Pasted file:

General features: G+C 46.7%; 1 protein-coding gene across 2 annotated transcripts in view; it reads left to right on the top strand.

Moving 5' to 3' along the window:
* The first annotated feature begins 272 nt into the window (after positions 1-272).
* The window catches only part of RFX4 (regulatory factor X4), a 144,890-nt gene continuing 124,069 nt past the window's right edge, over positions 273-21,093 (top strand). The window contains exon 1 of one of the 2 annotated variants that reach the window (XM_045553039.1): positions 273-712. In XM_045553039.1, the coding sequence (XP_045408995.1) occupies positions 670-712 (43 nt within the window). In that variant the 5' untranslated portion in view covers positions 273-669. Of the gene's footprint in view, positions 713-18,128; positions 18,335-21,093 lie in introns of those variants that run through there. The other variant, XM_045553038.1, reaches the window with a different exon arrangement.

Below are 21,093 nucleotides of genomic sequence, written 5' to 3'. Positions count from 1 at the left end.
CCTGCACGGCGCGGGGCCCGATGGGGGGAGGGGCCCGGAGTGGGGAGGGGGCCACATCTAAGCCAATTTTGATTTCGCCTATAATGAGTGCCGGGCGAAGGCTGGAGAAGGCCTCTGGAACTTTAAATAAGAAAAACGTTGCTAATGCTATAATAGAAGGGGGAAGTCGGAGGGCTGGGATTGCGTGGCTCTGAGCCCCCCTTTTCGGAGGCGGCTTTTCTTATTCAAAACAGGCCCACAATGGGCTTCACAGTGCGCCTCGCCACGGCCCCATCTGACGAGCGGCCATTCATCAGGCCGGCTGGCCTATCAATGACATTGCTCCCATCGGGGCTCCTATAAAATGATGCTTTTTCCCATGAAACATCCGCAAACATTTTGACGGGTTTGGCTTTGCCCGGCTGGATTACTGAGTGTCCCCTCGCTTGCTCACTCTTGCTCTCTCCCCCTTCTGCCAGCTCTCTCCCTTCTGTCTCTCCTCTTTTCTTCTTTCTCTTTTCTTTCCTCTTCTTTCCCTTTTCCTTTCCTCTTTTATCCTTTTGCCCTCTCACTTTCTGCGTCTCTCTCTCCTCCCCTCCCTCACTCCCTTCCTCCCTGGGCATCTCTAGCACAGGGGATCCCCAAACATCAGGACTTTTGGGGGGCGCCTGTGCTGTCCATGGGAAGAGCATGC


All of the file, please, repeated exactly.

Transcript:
General features: G+C 46.7%; 1 protein-coding gene across 2 annotated transcripts in view; it reads left to right on the top strand.

Moving 5' to 3' along the window:
* The first annotated feature begins 272 nt into the window (after positions 1-272).
* The window catches only part of RFX4 (regulatory factor X4), a 144,890-nt gene continuing 124,069 nt past the window's right edge, over positions 273-21,093 (top strand). The window contains exon 1 of one of the 2 annotated variants that reach the window (XM_045553039.1): positions 273-712. In XM_045553039.1, the coding sequence (XP_045408995.1) occupies positions 670-712 (43 nt within the window). In that variant the 5' untranslated portion in view covers positions 273-669. Of the gene's footprint in view, positions 713-18,128; positions 18,335-21,093 lie in introns of those variants that run through there. The other variant, XM_045553038.1, reaches the window with a different exon arrangement.

Below are 21,093 nucleotides of genomic sequence, written 5' to 3'. Positions count from 1 at the left end.
CCTGCACGGCGCGGGGCCCGATGGGGGGAGGGGCCCGGAGTGGGGAGGGGGCCACATCTAAGCCAATTTTGATTTCGCCTATAATGAGTGCCGGGCGAAGGCTGGAGAAGGCCTCTGGAACTTTAAATAAGAAAAACGTTGCTAATGCTATAATAGAAGGGGGAAGTCGGAGGGCTGGGATTGCGTGGCTCTGAGCCCCCCTTTTCGGAGGCGGCTTTTCTTATTCAAAACAGGCCCACAATGGGCTTCACAGTGCGCCTCGCCACGGCCCCATCTGACGAGCGGCCATTCATCAGGCCGGCTGGCCTATCAATGACATTGCTCCCATCGGGGCTCCTATAAAATGATGCTTTTTCCCATGAAACATCCGCAAACATTTTGACGGGTTTGGCTTTGCCCGGCTGGATTACTGAGTGTCCCCTCGCTTGCTCACTCTTGCTCTCTCCCCCTTCTGCCAGCTCTCTCCCTTCTGTCTCTCCTCTTTTCTTCTTTCTCTTTTCTTTCCTCTTCTTTCCCTTTTCCTTTCCTCTTTTATCCTTTTGCCCTCTCACTTTCTGCGTCTCTCTCTCCTCCCCTCCCTCACTCCCTTCCTCCCTGGGCATCTCTAGCACAGGGGATCCCCAAACATCAGGACTTTTGGGGGGCGCCTGTGCTGTCCATGGGAAGAGCATGC